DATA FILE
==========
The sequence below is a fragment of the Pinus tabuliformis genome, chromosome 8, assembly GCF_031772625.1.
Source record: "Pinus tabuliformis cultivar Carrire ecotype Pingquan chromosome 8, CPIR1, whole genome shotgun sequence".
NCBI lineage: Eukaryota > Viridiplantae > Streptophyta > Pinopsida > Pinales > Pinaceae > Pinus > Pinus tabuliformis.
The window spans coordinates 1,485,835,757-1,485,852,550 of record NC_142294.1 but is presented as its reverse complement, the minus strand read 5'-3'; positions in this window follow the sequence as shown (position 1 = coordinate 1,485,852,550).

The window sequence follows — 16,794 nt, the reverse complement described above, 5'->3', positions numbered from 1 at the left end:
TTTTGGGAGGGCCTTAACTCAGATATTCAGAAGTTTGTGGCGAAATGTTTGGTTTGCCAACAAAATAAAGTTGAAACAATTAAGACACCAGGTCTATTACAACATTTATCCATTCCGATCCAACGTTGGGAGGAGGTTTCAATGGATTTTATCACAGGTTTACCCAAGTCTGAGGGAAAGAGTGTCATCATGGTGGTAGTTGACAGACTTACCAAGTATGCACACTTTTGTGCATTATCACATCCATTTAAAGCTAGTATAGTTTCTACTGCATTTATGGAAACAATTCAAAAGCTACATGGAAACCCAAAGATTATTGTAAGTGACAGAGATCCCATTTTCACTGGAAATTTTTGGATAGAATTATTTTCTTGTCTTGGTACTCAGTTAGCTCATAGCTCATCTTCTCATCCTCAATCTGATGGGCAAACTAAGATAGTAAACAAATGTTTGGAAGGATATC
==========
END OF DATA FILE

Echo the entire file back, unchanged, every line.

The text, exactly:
The sequence below is a fragment of the Pinus tabuliformis genome, chromosome 8, assembly GCF_031772625.1.
Source record: "Pinus tabuliformis cultivar Carrire ecotype Pingquan chromosome 8, CPIR1, whole genome shotgun sequence".
NCBI lineage: Eukaryota > Viridiplantae > Streptophyta > Pinopsida > Pinales > Pinaceae > Pinus > Pinus tabuliformis.
The window spans coordinates 1,485,835,757-1,485,852,550 of record NC_142294.1 but is presented as its reverse complement, the minus strand read 5'-3'; positions in this window follow the sequence as shown (position 1 = coordinate 1,485,852,550).

The window sequence follows — 16,794 nt, the reverse complement described above, 5'->3', positions numbered from 1 at the left end:
TTTTGGGAGGGCCTTAACTCAGATATTCAGAAGTTTGTGGCGAAATGTTTGGTTTGCCAACAAAATAAAGTTGAAACAATTAAGACACCAGGTCTATTACAACATTTATCCATTCCGATCCAACGTTGGGAGGAGGTTTCAATGGATTTTATCACAGGTTTACCCAAGTCTGAGGGAAAGAGTGTCATCATGGTGGTAGTTGACAGACTTACCAAGTATGCACACTTTTGTGCATTATCACATCCATTTAAAGCTAGTATAGTTTCTACTGCATTTATGGAAACAATTCAAAAGCTACATGGAAACCCAAAGATTATTGTAAGTGACAGAGATCCCATTTTCACTGGAAATTTTTGGATAGAATTATTTTCTTGTCTTGGTACTCAGTTAGCTCATAGCTCATCTTCTCATCCTCAATCTGATGGGCAAACTAAGATAGTAAACAAATGTTTGGAAGGATATC